When to Transport Loads with Overhead Conveyor Systems
Loads to consider include awkward components, assembly lines, empty boxes and more
Overhead conveyors are an efficient way to transport products on an assembly line or in a distribution facility. For the right load in the right situation, they’re the most economical and efficient way to convey products. What are some of the characteristics of a good overhead load?
The definition of an overhead conveyor
Belt and roller conveyors are frequently installed above the ground to free up floor space, for safety, to cross obstacles or other reasons. On a conventional conveyor, the load sits on a belt or rollers. These conveyors aren’t “overhead” systems even though they’re off the ground. With true overhead conveyor systems, loads are suspended on task-specific carriers and are conveyed along a rail system. We’ll touch a bit on suspended belt and roller systems, but this article focuses on task-specific overhead conveyors that utilize rail systems and hangers.
Overhead conveyors can be manual or powered and use a single rail to transport the load. They follow a single continuous path, which can be very long (hundreds or thousands of feet) and can easily and fluidly change directions vertically or horizontally.
Convey the things they say can’t be conveyed
There are some loads that are considered impossible to convey. This may be because the load can’t rest on a flat surface, because the conveyor can’t handle a tough environment (caustic chemicals, paint, etc.), because the temperatures are too extreme or when human handling might cause issues with the load. So when should you consider an overhead system?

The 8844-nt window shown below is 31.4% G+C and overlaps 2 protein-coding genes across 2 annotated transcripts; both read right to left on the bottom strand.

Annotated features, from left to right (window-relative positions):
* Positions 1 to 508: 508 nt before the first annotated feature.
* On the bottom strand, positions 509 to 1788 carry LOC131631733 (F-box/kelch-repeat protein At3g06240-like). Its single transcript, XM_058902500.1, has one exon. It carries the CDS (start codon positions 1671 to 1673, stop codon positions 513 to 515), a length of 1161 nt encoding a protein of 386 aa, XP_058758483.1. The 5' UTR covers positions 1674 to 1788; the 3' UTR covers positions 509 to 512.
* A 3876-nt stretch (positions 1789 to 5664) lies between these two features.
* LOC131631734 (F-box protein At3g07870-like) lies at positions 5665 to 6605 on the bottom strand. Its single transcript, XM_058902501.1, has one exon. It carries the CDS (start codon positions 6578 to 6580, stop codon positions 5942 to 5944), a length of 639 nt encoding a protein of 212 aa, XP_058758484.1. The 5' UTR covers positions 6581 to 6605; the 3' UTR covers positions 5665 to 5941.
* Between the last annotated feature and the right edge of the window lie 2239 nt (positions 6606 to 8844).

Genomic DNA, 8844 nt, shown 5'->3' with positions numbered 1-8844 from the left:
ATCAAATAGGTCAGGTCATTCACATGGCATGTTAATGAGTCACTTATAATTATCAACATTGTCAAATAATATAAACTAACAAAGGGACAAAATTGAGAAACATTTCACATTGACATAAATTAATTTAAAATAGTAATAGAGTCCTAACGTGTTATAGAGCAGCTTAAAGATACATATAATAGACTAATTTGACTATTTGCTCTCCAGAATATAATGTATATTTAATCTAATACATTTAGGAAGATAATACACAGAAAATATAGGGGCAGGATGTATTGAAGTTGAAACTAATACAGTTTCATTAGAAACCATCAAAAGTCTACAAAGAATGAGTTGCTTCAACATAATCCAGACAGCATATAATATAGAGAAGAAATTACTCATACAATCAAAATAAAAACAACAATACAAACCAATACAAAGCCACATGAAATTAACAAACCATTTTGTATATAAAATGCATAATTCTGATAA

When the load can’t easily sit on a conveyor
Above: carriages for unbalanced loads.
When your load is odd-shaped, unbalanced or difficult to seat, there may be challenges resting on a flat belt or rollers. Some loads have distributed weights that could damage them if sat flat. There are certainly ways to deal with that, including bowtie rollers for pipes, or cleats that can contain certain shapes, but those may not apply to your product. With an overhead conveyor, the load’s shape and ability to rest on a surface is largely irrelevant, since it can be suspended in a carrier or from a line made just for it.
Use overhead systems when the load must be manipulated during the process
We see this in paint lines; the spray must reach every corner of the load, so it can’t sit on any surface. But this can also be a factor for progressive assembly in operations where workers may need to access the top, bottom and all sides. For some applications, this can be achieved with a conventional belt or roller conveyor and workstation hoists or balancers, but it may be less expensive and easier with a suspended load. Overhead systems allow people to work on the load at ergonomically correct elevations.
Balancers and hoists may provide more precise control of the load (raising or lowering it, or spinning it in place in some instances). This depends on the operation and load characteristics for any situation.
Right: progressive assembly utilizing overhead conveyors
Overhead systems are ideal for harsh environments